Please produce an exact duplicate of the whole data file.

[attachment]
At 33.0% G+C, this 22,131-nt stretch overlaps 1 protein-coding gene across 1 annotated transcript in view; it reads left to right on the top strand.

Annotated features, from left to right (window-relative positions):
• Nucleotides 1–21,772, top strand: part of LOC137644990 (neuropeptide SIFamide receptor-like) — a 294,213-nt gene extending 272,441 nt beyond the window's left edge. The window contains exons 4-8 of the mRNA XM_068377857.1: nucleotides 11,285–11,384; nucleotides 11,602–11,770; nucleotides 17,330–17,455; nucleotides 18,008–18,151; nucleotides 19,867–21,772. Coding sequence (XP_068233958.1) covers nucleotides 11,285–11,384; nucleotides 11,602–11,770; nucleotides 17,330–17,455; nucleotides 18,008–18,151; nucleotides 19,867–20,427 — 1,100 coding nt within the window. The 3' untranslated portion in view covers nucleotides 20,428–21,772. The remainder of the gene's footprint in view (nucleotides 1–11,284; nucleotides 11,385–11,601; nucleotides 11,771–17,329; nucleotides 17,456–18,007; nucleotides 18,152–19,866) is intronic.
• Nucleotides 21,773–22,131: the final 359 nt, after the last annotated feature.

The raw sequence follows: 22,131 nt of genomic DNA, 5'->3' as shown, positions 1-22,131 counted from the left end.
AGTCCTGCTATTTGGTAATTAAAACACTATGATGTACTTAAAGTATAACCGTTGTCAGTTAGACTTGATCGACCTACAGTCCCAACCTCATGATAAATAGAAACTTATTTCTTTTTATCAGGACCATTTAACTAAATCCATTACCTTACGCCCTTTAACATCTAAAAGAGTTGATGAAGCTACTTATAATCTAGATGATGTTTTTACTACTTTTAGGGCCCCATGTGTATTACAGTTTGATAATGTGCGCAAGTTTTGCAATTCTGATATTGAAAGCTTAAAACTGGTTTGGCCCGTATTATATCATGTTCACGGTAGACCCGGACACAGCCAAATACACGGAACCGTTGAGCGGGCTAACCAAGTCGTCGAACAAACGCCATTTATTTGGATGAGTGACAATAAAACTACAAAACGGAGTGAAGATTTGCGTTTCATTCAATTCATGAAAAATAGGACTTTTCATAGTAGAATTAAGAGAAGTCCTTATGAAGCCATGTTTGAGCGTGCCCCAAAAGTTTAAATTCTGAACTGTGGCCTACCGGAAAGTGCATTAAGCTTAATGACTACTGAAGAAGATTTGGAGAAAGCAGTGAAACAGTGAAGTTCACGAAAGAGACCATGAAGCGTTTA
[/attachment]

At 33.0% G+C, this 22,131-nt stretch overlaps 1 protein-coding gene across 1 annotated transcript in view; it reads left to right on the top strand.

Annotated features, from left to right (window-relative positions):
• Nucleotides 1–21,772, top strand: part of LOC137644990 (neuropeptide SIFamide receptor-like) — a 294,213-nt gene extending 272,441 nt beyond the window's left edge. The window contains exons 4-8 of the mRNA XM_068377857.1: nucleotides 11,285–11,384; nucleotides 11,602–11,770; nucleotides 17,330–17,455; nucleotides 18,008–18,151; nucleotides 19,867–21,772. Coding sequence (XP_068233958.1) covers nucleotides 11,285–11,384; nucleotides 11,602–11,770; nucleotides 17,330–17,455; nucleotides 18,008–18,151; nucleotides 19,867–20,427 — 1,100 coding nt within the window. The 3' untranslated portion in view covers nucleotides 20,428–21,772. The remainder of the gene's footprint in view (nucleotides 1–11,284; nucleotides 11,385–11,601; nucleotides 11,771–17,329; nucleotides 17,456–18,007; nucleotides 18,152–19,866) is intronic.
• Nucleotides 21,773–22,131: the final 359 nt, after the last annotated feature.

The raw sequence follows: 22,131 nt of genomic DNA, 5'->3' as shown, positions 1-22,131 counted from the left end.
AGTCCTGCTATTTGGTAATTAAAACACTATGATGTACTTAAAGTATAACCGTTGTCAGTTAGACTTGATCGACCTACAGTCCCAACCTCATGATAAATAGAAACTTATTTCTTTTTATCAGGACCATTTAACTAAATCCATTACCTTACGCCCTTTAACATCTAAAAGAGTTGATGAAGCTACTTATAATCTAGATGATGTTTTTACTACTTTTAGGGCCCCATGTGTATTACAGTTTGATAATGTGCGCAAGTTTTGCAATTCTGATATTGAAAGCTTAAAACTGGTTTGGCCCGTATTATATCATGTTCACGGTAGACCCGGACACAGCCAAATACACGGAACCGTTGAGCGGGCTAACCAAGTCGTCGAACAAACGCCATTTATTTGGATGAGTGACAATAAAACTACAAAACGGAGTGAAGATTTGCGTTTCATTCAATTCATGAAAAATAGGACTTTTCATAGTAGAATTAAGAGAAGTCCTTATGAAGCCATGTTTGAGCGTGCCCCAAAAGTTTAAATTCTGAACTGTGGCCTACCGGAAAGTGCATTAAGCTTAATGACTACTGAAGAAGATTTGGAGAAAGCAGTGAAACAGTGAAGTTCACGAAAGAGACCATGAAGCGTTTA